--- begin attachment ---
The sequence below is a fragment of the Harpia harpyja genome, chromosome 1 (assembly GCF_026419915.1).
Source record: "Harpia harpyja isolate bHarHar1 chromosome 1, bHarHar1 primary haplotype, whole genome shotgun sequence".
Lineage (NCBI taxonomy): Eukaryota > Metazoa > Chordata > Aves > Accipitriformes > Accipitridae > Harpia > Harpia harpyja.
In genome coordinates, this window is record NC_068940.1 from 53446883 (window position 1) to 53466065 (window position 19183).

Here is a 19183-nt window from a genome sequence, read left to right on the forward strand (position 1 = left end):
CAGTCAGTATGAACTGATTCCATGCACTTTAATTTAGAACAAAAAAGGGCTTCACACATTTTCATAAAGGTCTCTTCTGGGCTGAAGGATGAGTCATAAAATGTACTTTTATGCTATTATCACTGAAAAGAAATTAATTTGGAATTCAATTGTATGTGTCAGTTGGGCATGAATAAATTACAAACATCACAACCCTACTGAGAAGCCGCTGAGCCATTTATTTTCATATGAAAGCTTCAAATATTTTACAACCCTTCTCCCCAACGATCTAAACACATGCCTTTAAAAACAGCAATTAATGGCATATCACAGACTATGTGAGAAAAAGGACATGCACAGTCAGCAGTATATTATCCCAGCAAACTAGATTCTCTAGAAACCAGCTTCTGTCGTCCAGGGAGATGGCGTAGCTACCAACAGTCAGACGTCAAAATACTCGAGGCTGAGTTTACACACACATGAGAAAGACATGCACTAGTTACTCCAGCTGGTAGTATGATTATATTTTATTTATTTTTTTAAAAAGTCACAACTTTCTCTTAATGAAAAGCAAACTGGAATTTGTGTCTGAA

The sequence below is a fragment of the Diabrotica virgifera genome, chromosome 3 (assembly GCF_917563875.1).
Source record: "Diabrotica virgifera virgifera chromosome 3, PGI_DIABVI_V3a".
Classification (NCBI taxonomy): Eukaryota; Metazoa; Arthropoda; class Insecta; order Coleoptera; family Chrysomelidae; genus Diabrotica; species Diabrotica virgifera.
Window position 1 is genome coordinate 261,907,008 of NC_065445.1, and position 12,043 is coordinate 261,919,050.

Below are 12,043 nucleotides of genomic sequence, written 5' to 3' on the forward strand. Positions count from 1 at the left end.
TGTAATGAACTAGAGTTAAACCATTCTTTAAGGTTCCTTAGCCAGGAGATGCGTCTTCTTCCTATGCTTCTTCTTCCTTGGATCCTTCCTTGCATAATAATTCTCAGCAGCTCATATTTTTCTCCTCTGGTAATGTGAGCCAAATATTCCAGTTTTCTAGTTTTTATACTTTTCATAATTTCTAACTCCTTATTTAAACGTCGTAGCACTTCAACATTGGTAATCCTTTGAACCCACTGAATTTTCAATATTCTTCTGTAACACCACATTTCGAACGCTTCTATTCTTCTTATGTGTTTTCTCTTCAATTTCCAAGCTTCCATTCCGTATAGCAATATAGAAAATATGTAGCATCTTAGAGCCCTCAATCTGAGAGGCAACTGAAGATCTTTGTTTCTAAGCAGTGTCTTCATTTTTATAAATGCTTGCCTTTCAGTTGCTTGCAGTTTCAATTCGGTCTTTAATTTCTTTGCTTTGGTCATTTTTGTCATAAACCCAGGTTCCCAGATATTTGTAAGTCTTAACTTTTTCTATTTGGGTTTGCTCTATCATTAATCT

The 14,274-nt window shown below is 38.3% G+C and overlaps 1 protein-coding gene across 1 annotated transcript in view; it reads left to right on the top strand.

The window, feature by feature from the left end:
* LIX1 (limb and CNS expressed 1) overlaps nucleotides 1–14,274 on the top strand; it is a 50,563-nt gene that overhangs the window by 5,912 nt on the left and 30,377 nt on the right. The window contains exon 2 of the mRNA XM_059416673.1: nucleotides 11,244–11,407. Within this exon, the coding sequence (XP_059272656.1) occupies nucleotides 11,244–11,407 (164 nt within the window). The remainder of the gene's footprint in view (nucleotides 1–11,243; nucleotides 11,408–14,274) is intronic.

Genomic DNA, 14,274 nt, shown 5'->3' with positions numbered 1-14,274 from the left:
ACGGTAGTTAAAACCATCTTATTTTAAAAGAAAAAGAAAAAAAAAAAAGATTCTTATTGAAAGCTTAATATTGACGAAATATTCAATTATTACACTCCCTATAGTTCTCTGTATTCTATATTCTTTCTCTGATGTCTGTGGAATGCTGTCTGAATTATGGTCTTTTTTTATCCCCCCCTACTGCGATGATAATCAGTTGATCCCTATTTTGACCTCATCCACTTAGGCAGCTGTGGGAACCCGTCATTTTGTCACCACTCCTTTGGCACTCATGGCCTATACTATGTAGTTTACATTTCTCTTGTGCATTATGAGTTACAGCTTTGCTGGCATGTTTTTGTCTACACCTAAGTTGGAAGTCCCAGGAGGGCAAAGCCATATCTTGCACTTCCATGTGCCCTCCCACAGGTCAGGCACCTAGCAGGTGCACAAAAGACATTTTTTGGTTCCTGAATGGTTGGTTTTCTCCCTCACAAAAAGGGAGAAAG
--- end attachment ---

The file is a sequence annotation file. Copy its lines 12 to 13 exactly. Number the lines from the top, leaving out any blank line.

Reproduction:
TGTAATGAACTAGAGTTAAACCATTCTTTAAGGTTCCTTAGCCAGGAGATGCGTCTTCTTCCTATGCTTCTTCTTCCTTGGATCCTTCCTTGCATAATAATTCTCAGCAGCTCATATTTTTCTCCTCTGGTAATGTGAGCCAAATATTCCAGTTTTCTAGTTTTTATACTTTTCATAATTTCTAACTCCTTATTTAAACGTCGTAGCACTTCAACATTGGTAATCCTTTGAACCCACTGAATTTTCAATATTCTTCTGTAACACCACATTTCGAACGCTTCTATTCTTCTTATGTGTTTTCTCTTCAATTTCCAAGCTTCCATTCCGTATAGCAATATAGAAAATATGTAGCATCTTAGAGCCCTCAATCTGAGAGGCAACTGAAGATCTTTGTTTCTAAGCAGTGTCTTCATTTTTATAAATGCTTGCCTTTCAGTTGCTTGCAGTTTCAATTCGGTCTTTAATTTCTTTGCTTTGGTCATTTTTGTCATAAACCCAGGTTCCCAGATATTTGTAAGTCTTAACTTTTTCTATTTGGGTTTGCTCTATCATTAATCT

The 14,274-nt window shown below is 38.3% G+C and overlaps 1 protein-coding gene across 1 annotated transcript in view; it reads left to right on the top strand.